*I was provided with a NetGalley copy of this book by the publisher*
Nine students. Three bloodsports. One deadly weekend.
A twisting thriller for fans of Looking for Alaska and The Hunger Games
It is the autumn term and Greer MacDonald is struggling to settle into the sixth form at the exclusive St. Aidan the Great boarding school, known to its privileged pupils as S.T.A.G.S. Just when she despairs of making friends Greer receives a mysterious invitation with three words embossed upon on it: huntin’ shootin’ fishin’. When Greer learns that the invitation is to spend the half term weekend at the country manor of Henry de Warlencourt, the most popular and wealthy boy at S.T.A.G.S., she is as surprised as she is flattered.
But when Greer joins the other chosen few at the ancient and sprawling Longcross Hall, she realises that Henry’s parents are not at home; the only adults present are a cohort of eerily compliant servants. The students are at the mercy of their capricious host, and, over the next three days, as the three bloodsports – hunting, shooting and fishing – become increasingly dark and twisted, Greer comes to the horrifying realisation that those being hunted are not wild game, but the very misfits Henry has brought with him from school…
Although aspects of this book were very good, with a likeable narrator, an irreverent sense of humour, deliberate flagging and self-awareness of the ridiculousness and slightly farcical nature of the book, there were a few things which dropped it down from very good to just good for me.
Greer is a likeable, believable, funny narrator. A scholarship girl at a posh school, she’s naive enough to trust the Medievals, but worldly enough to figure out, once she gets to Longcross, that something very strange is going on. I particularly liked that the story was told as if Greer was discussing it with the reader after the fact, so little addendums increased the humour of the situation as narrator Greer flagged up aspects of her own past character which were, well, dumb.
I also liked the setting, which was firstly an old school, St Aidan the Great, or STAGS, followed by Longcross country estate, in the Lake District. Big points for making the settings sound believable, but adding in that incredulity which comes when one views the archaic nature of the British aristrocracy through fresh eyes.
Thirdly, I liked the plot. Verging on the ridicculous, the idea of these misfits being taken to Longcross to be hunted and mocked was at once twisted, hilarious, and thoughtful at the same time.
However, I had several complaints and irritations about the book as well, so they dragged down the rating.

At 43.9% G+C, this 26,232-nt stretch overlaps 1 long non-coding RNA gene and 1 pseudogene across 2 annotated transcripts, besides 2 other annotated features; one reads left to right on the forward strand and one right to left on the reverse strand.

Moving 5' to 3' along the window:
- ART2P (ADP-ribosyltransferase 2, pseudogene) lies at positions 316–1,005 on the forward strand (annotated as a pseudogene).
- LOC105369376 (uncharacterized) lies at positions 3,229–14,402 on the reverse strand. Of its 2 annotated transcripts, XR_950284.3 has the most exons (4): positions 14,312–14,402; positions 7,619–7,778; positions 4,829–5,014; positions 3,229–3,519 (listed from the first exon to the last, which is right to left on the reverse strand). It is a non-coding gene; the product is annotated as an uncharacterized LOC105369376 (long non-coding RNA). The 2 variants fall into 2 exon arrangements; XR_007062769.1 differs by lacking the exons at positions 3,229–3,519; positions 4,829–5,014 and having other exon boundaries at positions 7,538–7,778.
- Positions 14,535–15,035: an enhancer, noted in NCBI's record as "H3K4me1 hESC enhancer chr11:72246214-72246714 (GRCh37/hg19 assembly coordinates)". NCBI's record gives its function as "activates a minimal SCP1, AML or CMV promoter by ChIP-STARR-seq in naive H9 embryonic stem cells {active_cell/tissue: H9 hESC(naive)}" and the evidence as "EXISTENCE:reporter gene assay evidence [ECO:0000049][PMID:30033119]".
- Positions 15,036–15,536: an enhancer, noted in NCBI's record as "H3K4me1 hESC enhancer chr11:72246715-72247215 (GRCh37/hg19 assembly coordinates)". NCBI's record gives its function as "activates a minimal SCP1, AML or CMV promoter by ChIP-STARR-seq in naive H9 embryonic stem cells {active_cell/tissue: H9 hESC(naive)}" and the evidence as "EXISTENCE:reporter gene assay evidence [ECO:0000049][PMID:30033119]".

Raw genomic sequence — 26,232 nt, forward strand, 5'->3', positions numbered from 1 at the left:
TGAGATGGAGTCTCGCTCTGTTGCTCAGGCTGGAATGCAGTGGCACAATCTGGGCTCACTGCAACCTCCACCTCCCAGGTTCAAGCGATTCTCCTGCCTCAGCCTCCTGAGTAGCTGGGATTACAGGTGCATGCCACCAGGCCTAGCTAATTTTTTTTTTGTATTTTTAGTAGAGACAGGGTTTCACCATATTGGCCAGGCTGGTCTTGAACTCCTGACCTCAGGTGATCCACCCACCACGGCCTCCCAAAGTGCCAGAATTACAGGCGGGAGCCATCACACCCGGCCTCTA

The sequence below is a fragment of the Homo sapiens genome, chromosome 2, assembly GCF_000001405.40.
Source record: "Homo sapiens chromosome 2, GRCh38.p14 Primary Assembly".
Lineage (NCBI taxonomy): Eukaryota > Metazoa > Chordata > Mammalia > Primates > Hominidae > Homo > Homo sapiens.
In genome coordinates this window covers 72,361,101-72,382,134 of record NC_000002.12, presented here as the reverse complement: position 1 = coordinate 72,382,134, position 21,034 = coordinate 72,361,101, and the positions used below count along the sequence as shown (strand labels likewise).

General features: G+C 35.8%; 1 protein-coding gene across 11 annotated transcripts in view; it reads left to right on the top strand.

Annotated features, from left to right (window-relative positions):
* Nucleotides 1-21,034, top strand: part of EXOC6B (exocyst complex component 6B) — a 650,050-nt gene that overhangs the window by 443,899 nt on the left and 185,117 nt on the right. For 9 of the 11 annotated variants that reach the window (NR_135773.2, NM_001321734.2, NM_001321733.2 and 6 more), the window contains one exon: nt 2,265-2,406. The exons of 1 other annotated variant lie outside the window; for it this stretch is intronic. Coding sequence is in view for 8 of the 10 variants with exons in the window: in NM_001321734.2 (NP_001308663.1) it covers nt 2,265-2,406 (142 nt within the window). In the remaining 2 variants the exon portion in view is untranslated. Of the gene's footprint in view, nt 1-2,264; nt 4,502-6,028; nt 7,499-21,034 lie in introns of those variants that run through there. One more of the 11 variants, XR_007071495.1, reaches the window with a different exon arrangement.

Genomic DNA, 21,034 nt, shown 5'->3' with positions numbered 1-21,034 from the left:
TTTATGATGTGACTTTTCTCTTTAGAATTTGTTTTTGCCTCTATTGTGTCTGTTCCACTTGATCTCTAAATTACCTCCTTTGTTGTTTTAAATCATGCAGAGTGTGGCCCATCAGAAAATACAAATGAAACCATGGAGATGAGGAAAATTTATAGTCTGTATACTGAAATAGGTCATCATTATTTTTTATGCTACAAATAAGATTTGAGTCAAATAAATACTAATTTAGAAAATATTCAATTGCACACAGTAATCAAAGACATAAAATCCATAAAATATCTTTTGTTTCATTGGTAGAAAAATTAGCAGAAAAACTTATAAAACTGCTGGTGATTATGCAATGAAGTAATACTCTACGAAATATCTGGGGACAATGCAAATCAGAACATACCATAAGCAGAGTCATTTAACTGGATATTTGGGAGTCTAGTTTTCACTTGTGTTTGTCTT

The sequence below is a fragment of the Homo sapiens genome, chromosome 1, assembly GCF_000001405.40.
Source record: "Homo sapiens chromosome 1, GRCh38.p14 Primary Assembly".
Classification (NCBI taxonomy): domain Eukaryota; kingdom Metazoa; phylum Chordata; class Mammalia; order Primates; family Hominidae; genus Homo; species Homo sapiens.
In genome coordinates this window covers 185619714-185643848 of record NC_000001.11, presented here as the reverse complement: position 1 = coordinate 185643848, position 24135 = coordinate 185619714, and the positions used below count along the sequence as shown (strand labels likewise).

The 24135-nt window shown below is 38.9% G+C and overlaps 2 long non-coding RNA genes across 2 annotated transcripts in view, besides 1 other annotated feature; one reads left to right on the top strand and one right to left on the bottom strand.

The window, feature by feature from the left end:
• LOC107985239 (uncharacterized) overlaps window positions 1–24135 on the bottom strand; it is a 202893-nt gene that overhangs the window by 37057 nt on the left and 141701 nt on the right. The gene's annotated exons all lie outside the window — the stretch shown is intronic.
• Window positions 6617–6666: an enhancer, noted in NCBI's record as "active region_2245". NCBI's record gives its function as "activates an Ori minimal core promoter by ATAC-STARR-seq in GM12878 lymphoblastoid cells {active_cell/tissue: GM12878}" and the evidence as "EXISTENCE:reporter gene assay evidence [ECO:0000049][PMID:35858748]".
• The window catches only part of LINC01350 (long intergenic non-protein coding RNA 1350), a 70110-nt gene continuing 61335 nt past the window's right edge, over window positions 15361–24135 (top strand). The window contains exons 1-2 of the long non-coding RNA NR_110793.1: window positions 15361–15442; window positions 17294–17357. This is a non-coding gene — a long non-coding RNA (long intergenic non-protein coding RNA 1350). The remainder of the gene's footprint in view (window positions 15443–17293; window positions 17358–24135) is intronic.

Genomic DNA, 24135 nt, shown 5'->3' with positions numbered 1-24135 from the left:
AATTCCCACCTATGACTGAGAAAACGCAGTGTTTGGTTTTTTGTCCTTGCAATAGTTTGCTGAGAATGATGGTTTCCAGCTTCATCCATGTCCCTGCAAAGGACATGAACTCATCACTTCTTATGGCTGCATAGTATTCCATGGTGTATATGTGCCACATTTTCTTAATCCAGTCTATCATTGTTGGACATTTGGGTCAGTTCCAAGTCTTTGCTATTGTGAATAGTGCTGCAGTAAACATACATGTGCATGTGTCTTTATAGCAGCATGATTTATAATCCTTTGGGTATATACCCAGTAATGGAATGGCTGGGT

The book took too long to get going. Perhaps I’m just bloodthirsty, but when the blurb flags the fact that they end up going on a hunting trip where they’re the prey, I wanted it to happen almost immediately, but instead we had to go through pages and pages of Greer explaining how lonely she was, and how she deliberated over whether or not she’d go, and too much backstory about how Greer had gotten into this posh school. It was all tell tell tell, no showing, and I got bored quickly.
I also (and this is a personal difficulty) took issue with the word Savage being used as a negative. Firstly because it was capitalised every time (why…?), but secondly because savage, in Irish slang, is a really good thing. So the mental disconnect for me between savage as a compliment and Savage as a derogatory term was difficult to get around.
Greer’s is big into film. I mean really, really big into it. So her internal narration is absolutely packed with film references. Which, okay, is fine, but I am not into film, and I didn’t get half of the references. The only ones I did get were the disney ones, and even then, when Cinderella was referenced, it took me ages to figure out that perhaps it wasn’t either of the disney versions being referenced, but perhaps the Rogers and Hammerstein version, starring Brandy and Whitney Houston. But even still, I don’t remember the particular scene which was referenced, so almost all of those references flew right over my head. They also, I think, will date the book quite badly in years to come.
There’s little to no diversity in this book. I mean, as an upper-class British boarding school, it’s expected that the majority of the students will be snooty, but even still there was zero diversity here. The one PoC character was referred to as the Punjabi Prince. And okay, this is noted in the text as being extremely problematic, but that’s really the only nod to how homogenous this school and its students are. Greer’s supposed to be somewhat aware, so even an internal comment that it’s strange not to see any LGBT students wouldn’t have gone astray.
My last complaint was that the book was kind of predictable. I mean, the blurb gave away that the misfits were the prey, and the start of the book confirmed who survived, and one person who definitely didn’t, so there wasn’t actually a whole lot to figure out as you proceeded through the book. Even the final reveal was something of a let-down, and I had copped it several pages before Greer herself did.
There was a lot of potential in this book, some very funny parts, and a darkly funny twist behind the writer’s mood-setting. But there were a lot of weaknesses as well, which made this a relatively forgettable book in the end.